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Fake YouTube Screenshot Installs Malware

TrendLabs has revealed that a YouTube video screenshot contains a web link that takes a user to a malicious website from where a computer worm spreads to computers, as reported by Help Net Security on May 7, 2010.

TrendLabs explains that naive computer users click on the link believing that they will watch the movie, but they are taken to the malicious website where the worm called WORM_PALEVO.KK (identified by TrendLabs) poses as an Adobe Flash Player download.

After the execution, the users get to see a bogus dialog box saying that the installation of the Player is completed. The computer users have now two choices - either they could start the computer right now or later or cancel the screen.

However, the worm installs on the computer irrespective of buttons clicked, said TrendLabs.

The security lab also reveals that after spreading infection on computers, WORM_PALEVO.KK has the potential to launch Denial of Service (DoS) attacks that could disable a website, break down a network or halt a service.

The attack seems to have been launched from a remote server controlled by a malicious user. The worm receives directions from the remote server to conduct several actions like installing other malware, taking updates for itself and launching SYN flood attacks against target computer. SYN flood attacks actually look similar to Denial of Service attacks wherein an attacker forwards a succession of SYN requests to the target computer.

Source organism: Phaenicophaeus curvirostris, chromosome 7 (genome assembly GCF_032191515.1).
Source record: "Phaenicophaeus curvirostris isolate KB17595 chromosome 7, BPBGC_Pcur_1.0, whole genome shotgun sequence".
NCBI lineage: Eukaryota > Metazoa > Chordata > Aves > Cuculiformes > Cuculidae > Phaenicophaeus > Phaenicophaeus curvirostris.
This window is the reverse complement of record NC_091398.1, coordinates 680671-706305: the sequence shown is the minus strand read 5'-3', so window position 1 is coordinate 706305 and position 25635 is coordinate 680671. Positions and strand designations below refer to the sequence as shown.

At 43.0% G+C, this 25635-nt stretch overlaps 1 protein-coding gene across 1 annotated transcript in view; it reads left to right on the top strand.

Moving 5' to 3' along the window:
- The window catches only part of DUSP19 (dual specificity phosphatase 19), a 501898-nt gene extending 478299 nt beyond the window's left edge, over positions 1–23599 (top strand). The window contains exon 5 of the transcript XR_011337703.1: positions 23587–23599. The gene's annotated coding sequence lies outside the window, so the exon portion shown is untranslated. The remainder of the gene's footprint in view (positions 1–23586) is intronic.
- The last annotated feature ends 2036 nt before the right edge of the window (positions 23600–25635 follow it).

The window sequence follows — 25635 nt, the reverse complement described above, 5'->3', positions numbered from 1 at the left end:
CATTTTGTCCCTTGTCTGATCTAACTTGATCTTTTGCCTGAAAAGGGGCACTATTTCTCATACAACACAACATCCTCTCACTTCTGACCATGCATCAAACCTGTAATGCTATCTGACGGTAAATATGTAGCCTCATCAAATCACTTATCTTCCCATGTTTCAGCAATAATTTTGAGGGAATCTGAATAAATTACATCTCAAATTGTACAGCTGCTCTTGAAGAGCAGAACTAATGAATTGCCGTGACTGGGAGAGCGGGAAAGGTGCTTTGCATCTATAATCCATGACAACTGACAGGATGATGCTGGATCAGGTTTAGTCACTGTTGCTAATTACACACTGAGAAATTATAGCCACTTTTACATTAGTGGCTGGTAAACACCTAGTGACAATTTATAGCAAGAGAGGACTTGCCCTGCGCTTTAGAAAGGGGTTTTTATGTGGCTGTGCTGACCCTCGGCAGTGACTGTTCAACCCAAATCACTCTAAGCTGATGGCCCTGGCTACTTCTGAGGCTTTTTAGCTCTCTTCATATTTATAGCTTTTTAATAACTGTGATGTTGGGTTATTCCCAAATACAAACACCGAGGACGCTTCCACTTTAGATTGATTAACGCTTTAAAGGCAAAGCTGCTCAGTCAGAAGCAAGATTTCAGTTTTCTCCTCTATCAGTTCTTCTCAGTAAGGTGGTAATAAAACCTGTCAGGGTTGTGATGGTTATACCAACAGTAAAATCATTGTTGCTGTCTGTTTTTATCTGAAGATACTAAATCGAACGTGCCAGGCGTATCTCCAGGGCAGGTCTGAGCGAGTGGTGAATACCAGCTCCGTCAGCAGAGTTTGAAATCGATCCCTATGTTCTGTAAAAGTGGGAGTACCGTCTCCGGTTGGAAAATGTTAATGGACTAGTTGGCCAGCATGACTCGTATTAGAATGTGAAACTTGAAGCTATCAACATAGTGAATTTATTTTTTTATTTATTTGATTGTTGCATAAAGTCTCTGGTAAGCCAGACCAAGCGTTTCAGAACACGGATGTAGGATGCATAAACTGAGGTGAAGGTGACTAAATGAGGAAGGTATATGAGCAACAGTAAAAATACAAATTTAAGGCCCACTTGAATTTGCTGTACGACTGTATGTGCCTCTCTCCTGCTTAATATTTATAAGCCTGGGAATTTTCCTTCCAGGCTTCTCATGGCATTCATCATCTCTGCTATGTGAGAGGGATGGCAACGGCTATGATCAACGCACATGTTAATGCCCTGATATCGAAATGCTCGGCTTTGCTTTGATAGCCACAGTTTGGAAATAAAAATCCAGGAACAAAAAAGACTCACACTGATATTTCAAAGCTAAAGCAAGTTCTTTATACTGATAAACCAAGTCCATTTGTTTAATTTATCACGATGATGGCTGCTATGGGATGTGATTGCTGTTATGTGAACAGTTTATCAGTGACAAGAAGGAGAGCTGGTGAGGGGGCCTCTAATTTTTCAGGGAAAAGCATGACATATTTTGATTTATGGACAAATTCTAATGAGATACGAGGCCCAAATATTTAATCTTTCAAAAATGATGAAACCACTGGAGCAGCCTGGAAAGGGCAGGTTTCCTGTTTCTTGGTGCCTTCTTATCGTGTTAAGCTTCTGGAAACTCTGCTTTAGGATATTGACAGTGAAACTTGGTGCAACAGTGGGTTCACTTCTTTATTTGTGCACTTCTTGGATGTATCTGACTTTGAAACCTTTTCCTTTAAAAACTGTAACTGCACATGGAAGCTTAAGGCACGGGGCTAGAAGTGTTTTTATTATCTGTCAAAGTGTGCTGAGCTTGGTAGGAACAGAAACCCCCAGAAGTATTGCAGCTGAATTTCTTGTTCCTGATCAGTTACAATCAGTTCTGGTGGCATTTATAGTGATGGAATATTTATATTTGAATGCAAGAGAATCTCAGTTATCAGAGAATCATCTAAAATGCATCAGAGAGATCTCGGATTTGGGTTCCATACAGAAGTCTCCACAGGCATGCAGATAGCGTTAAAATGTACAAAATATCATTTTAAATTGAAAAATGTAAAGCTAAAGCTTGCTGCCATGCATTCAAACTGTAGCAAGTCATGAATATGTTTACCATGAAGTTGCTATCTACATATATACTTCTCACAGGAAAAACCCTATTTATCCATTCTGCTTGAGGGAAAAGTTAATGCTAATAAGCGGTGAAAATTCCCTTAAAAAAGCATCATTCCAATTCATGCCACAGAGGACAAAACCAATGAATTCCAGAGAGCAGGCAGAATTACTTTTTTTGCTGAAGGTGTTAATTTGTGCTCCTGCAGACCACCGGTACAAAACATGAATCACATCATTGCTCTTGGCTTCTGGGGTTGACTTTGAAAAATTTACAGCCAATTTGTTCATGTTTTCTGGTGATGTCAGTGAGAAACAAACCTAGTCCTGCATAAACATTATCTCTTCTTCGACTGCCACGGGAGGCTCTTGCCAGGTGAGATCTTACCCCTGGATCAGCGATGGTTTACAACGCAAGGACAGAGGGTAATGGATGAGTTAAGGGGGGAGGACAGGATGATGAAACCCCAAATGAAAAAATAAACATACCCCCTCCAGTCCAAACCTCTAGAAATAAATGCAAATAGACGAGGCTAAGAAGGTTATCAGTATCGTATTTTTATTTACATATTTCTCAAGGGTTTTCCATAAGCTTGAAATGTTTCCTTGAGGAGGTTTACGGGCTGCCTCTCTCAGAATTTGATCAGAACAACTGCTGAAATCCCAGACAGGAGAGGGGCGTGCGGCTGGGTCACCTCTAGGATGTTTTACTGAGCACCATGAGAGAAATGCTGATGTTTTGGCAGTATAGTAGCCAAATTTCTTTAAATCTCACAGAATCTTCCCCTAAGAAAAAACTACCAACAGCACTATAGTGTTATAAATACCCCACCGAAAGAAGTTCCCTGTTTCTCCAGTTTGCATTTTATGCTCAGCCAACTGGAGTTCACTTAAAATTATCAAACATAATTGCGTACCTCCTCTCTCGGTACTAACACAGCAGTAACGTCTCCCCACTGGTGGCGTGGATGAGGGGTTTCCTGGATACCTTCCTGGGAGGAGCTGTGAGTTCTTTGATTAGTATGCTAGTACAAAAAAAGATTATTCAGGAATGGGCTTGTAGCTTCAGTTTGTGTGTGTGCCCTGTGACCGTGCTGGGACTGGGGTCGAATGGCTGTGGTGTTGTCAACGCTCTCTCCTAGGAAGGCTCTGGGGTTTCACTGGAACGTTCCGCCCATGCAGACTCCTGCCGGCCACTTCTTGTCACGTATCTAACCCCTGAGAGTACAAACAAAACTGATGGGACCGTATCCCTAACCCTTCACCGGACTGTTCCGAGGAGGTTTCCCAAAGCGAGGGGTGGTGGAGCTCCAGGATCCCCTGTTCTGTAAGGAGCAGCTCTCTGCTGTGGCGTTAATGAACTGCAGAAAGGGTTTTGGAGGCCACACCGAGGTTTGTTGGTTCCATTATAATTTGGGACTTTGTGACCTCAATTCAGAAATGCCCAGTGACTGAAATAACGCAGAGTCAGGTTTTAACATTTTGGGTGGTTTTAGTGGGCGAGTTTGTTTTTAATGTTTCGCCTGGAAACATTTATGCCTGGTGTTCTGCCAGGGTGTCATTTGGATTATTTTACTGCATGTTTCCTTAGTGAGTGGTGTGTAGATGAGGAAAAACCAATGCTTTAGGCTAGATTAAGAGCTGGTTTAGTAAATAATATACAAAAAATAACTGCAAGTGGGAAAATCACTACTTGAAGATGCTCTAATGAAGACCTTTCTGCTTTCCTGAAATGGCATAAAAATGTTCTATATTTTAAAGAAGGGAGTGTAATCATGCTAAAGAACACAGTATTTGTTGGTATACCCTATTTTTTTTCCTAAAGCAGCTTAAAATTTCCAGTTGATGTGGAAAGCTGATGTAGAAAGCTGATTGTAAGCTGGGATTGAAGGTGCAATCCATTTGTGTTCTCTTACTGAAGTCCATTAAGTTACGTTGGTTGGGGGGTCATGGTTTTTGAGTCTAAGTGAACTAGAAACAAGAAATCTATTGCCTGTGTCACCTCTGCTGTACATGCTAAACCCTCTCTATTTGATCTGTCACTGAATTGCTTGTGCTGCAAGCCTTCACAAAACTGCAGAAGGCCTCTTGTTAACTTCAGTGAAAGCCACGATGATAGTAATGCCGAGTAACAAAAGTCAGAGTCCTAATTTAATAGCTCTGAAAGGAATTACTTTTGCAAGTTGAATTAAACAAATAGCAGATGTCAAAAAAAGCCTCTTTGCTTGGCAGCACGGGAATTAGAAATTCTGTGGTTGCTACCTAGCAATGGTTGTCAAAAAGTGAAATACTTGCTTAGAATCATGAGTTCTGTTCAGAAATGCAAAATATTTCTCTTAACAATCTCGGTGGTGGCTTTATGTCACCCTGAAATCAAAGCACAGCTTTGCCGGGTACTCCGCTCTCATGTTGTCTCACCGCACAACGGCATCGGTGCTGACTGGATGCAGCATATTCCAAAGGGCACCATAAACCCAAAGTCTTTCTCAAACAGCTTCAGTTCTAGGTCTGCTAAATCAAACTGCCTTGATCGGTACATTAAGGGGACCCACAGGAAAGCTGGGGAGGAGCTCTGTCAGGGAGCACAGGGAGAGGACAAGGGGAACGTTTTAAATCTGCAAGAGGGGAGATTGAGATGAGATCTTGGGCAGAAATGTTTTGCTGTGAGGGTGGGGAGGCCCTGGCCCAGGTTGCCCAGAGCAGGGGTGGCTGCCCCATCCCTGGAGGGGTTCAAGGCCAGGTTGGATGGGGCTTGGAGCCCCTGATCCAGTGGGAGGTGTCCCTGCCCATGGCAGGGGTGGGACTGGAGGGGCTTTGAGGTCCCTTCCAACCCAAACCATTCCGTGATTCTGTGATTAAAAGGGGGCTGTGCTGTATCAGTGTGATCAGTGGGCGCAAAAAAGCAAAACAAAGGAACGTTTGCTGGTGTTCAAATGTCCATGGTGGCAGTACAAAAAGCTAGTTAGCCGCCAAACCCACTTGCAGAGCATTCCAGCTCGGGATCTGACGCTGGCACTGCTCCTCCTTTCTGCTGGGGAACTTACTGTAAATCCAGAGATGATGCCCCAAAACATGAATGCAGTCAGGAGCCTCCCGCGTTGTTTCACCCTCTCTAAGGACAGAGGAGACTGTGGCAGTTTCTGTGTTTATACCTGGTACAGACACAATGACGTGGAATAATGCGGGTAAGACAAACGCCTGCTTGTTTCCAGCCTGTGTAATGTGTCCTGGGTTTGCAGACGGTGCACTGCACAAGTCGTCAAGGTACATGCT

Additionally, the worm is capable to infect a large number of computers as it easily spreads around through MSN Messenger and P2P (Peer-To-Peer) applications.

The discovery of WORM_PALEVO.KK variant indicates to the Mariposa botnet.

As per the Trendlabs researchers, the computer users are strongly advised that they should not visit suspicious websites, click on suspicious links and view images considering the sophistication level of new attack.

Finally, this is the second time over a period of one month that malware writers have exploited YouTube to infect users' computers. PandaLabs, an Internet security firm, reported in April 2010 that they had discovered a website that closely resembled to YouTube, but actually installs malware (Trojan horse type) on visitors' systems.

Related article: Fake Spam Mail Announces Australian PM’s Heart Attack

» SPAMfighter News - 18-05-2010

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